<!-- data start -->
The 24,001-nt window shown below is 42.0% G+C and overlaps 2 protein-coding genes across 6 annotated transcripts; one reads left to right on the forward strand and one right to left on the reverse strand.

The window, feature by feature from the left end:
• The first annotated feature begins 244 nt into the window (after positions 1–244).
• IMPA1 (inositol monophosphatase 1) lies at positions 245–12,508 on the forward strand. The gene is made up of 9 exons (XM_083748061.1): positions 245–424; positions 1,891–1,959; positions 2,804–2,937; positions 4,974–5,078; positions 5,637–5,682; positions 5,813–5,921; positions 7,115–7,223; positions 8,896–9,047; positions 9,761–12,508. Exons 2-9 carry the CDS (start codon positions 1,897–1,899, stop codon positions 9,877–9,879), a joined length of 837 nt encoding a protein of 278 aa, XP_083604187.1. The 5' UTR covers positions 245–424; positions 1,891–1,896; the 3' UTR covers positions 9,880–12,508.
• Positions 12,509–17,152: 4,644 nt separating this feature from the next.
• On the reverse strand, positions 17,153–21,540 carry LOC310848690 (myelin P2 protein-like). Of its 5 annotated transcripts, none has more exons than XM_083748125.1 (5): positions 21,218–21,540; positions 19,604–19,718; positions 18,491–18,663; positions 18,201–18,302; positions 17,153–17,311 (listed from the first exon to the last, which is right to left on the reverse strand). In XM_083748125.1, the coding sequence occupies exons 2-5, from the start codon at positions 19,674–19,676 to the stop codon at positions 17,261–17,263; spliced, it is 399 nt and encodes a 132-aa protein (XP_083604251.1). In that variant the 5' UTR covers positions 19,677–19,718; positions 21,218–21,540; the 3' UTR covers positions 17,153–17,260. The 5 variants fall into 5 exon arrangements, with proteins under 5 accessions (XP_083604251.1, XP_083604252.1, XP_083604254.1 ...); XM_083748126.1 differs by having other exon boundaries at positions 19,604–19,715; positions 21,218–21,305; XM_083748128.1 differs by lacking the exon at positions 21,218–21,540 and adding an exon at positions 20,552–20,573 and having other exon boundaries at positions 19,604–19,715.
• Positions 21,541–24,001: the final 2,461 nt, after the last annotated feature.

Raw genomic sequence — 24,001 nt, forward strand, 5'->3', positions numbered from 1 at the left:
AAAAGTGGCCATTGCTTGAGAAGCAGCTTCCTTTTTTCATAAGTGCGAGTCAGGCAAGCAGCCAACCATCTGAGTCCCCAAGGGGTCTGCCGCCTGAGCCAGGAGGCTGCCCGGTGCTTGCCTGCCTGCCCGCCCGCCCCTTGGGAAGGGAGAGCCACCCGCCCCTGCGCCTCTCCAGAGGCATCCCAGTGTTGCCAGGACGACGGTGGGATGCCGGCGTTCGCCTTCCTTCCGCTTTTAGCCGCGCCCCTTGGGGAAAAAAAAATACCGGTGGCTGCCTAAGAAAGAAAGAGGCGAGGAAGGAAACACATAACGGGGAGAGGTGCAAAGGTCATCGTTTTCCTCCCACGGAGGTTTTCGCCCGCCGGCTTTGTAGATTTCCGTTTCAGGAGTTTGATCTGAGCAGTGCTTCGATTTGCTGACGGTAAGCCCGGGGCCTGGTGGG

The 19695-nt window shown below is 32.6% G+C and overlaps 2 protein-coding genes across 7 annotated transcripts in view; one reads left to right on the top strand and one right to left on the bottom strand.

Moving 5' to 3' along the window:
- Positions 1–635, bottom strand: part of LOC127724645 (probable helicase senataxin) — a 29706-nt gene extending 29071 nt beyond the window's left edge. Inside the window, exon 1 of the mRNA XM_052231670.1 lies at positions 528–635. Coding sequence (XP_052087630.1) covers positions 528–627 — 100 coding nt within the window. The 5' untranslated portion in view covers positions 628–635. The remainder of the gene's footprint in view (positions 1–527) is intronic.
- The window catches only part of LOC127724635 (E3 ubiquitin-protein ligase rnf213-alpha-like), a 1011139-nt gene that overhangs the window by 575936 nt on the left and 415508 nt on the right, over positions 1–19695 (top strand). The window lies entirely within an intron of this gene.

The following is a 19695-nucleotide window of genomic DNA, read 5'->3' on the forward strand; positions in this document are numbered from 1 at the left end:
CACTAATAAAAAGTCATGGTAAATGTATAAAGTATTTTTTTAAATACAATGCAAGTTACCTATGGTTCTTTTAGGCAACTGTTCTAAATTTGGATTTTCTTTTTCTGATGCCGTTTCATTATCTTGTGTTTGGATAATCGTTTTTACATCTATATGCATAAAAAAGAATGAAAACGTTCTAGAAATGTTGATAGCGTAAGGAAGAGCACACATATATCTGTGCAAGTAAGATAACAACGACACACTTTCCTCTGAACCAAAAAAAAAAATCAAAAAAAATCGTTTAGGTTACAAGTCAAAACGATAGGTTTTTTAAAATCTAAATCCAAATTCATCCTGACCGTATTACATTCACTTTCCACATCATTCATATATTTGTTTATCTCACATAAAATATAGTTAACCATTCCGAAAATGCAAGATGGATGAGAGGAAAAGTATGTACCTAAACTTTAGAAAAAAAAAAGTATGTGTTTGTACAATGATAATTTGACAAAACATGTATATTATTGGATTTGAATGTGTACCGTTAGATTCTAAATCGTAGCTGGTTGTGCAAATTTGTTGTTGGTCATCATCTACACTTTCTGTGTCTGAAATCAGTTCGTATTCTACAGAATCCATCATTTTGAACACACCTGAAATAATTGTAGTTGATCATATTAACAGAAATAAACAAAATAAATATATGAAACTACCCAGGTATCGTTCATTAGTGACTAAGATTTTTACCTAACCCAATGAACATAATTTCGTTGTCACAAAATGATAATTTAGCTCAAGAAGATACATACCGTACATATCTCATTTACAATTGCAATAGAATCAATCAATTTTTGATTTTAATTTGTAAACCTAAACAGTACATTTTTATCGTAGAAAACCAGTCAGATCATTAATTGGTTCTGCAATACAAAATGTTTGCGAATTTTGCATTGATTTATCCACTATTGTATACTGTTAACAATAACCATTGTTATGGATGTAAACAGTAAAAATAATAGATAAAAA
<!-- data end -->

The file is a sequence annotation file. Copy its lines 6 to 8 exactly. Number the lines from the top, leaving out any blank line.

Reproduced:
• On the reverse strand, positions 17,153–21,540 carry LOC310848690 (myelin P2 protein-like). Of its 5 annotated transcripts, none has more exons than XM_083748125.1 (5): positions 21,218–21,540; positions 19,604–19,718; positions 18,491–18,663; positions 18,201–18,302; positions 17,153–17,311 (listed from the first exon to the last, which is right to left on the reverse strand). In XM_083748125.1, the coding sequence occupies exons 2-5, from the start codon at positions 19,674–19,676 to the stop codon at positions 17,261–17,263; spliced, it is 399 nt and encodes a 132-aa protein (XP_083604251.1). In that variant the 5' UTR covers positions 19,677–19,718; positions 21,218–21,540; the 3' UTR covers positions 17,153–17,260. The 5 variants fall into 5 exon arrangements, with proteins under 5 accessions (XP_083604251.1, XP_083604252.1, XP_083604254.1 ...); XM_083748126.1 differs by having other exon boundaries at positions 19,604–19,715; positions 21,218–21,305; XM_083748128.1 differs by lacking the exon at positions 21,218–21,540 and adding an exon at positions 20,552–20,573 and having other exon boundaries at positions 19,604–19,715.
• Positions 21,541–24,001: the final 2,461 nt, after the last annotated feature.

Raw genomic sequence — 24,001 nt, forward strand, 5'->3', positions numbered from 1 at the left: